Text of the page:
What’s the difference between a Will and a Power of Attorney?
Will: a legal document which deals with the disposal of a person’s estate when they die.
Power of Attorney: a legal document which appoints an Attorney to act on behalf of someone else whilst they are still living, but unable to deal with matters themselves – ie., due to losing their mental capacity or because they need to delegate the responsibility due to physical incapacity or other reason.
Lasting Powers of Attorneys
The pressure of trying to get the whole process right is immense. Anyone who does this for the first time usually finds the process complicated and confusing if they don’t have the benefit of legal advice. The scope for a donor to be coerced is significant, as many donors will complete the forms only in consultation with their chosen attorneys, in whom they must place a great deal of trust. It is also generally older and vulnerable people who apply for LPAs, with the majority of new donors being between 81 and 90 years old. All LPAs must be submitted and registered with the Office of the Public Guardian (OPG) before they can be used.
With cases including such serious matters as donors’ homes being sold to attorneys and suspiciously large financial sums being transferred to private accounts, any increase in the number of safeguarding referrals and investigations is extremely concerning. The risks of outright fraud are traditionally low, but have risen as a result of more people attempting to create LPAs themselves.
The risk of failing to understand the implications of an LPA and the basis on which they should be drafted is too great to do without expert legal advice.
It’s simple isn’t it? What can go wrong?
- Lots!* Some errors might result in an inconvenience (eg., one of the attorneys or replacement attorneys is rejected or may not have all the powers they need to act in the donor’s best interest) and some errors or instructions might result in an invalid LPA without the ability to prepare a new one (ie. if the donor has already lost mental capacity).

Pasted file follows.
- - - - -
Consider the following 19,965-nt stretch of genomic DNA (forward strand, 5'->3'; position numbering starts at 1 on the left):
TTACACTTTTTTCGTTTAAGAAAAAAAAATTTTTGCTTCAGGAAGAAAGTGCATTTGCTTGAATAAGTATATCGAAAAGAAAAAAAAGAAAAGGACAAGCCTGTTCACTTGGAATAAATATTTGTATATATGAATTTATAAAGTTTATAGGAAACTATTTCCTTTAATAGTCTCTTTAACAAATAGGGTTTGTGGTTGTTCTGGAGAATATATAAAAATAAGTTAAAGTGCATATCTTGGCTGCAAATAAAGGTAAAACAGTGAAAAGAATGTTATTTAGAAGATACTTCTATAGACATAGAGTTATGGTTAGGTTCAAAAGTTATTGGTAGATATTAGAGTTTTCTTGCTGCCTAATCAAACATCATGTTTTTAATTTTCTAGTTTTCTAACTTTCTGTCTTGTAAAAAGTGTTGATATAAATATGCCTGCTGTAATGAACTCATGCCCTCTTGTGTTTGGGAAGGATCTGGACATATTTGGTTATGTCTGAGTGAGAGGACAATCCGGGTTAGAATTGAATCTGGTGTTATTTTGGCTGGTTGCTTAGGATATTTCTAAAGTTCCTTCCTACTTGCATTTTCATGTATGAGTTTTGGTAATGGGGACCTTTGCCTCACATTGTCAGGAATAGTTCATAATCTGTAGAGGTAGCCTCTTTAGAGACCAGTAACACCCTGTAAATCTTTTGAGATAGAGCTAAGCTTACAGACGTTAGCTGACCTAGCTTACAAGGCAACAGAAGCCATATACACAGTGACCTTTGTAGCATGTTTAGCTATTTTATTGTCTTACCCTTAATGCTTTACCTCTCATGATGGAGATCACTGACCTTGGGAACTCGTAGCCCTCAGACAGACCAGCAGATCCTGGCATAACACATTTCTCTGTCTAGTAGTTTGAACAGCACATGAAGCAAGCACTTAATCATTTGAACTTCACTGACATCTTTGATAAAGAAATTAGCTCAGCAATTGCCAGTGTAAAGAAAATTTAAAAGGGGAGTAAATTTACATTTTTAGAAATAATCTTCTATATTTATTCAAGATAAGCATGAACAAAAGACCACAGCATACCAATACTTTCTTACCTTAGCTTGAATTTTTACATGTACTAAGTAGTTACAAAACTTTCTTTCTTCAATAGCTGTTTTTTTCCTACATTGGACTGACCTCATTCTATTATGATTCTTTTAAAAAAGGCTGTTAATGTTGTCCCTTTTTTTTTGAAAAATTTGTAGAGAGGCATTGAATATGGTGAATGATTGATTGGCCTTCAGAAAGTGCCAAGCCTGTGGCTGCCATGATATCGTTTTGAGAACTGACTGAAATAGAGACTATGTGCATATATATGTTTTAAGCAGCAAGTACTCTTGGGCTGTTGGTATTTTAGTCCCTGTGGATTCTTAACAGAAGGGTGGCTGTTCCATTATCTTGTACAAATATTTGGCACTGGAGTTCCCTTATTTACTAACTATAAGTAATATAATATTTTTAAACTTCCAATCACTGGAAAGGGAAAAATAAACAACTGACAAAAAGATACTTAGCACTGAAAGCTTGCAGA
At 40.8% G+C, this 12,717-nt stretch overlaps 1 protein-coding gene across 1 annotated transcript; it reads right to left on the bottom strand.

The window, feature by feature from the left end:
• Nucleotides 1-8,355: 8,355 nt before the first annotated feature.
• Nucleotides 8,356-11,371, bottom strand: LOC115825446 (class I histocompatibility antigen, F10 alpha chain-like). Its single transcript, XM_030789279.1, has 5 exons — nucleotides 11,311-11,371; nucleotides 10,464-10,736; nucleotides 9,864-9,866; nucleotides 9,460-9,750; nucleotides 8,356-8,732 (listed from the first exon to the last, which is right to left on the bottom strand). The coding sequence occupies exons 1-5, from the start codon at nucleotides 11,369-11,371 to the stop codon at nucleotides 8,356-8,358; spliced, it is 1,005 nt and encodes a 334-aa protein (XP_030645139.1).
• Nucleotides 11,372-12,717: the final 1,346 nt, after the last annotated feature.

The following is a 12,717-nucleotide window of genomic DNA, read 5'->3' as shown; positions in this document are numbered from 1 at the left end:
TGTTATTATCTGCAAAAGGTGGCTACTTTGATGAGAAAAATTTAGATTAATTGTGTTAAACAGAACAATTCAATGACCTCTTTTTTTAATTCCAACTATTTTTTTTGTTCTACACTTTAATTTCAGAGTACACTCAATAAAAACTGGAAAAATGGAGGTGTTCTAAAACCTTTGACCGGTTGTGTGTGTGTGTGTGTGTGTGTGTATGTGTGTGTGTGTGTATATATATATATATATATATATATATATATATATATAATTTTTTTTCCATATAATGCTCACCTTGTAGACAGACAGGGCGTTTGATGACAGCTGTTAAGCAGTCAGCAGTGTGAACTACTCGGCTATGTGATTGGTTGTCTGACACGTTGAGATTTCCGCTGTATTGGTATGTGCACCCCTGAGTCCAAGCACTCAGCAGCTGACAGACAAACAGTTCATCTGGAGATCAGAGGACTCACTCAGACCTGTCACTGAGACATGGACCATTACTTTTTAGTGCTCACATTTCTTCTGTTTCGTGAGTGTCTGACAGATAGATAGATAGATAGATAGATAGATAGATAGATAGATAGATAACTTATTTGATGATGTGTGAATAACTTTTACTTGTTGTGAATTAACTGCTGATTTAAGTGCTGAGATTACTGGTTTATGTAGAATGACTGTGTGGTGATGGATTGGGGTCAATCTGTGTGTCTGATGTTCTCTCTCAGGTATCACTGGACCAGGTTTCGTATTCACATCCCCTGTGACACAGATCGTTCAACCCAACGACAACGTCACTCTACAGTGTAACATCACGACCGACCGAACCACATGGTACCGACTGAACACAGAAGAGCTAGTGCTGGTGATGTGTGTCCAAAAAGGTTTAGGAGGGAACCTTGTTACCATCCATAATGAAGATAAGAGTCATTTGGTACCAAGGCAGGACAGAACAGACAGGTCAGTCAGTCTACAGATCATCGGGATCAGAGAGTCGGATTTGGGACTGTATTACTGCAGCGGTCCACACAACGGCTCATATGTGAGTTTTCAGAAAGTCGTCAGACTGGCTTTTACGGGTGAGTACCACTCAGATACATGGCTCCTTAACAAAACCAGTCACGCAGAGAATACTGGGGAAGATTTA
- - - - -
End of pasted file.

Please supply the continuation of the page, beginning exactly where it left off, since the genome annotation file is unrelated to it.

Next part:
- The biggest problem is that many people leave it too late.If the donor no longer has mental capacity, it’s not possible for them to make a Lasting Power of Attorney.
Why use APS Legal to prepare a LPA?
- Experienced Legal Specialist & member of IPW
- Visit at home
- Experts – You do it once in a lifetime. We do it every week.
- APS can act as the certificate provider and assess for mental capacity.
- We don’t just complete the forms for you.We give legal advice, explain the consequences and give you reasons and options for each stage and attend and check signings.
- Discuss options for attorneys – how many? How to act? Who?
- Should you add guidance and/or restrictions?
- Checking service – check for errors so the LPA is not rejected or restricted by the Office of the Public Guardian.
- Follow the process through from initial meeting, to drafting forms, visiting again for signing, acting as witness, signing as Certificate Provider, arranging signings by all Attorneys (wherever in the country/world they are), checking forms and send for registration, check again when received back from OPG and securely deliver to client (or Attorney).
- Provide help and details about how & when to use the LPAs.
*In the period August 2015 to August 2016, over 13,000 LPAs were rejected. Even if mistakes are not picked up the OPG, the LPA may later be rejected by banks, utility providers or medical professionals.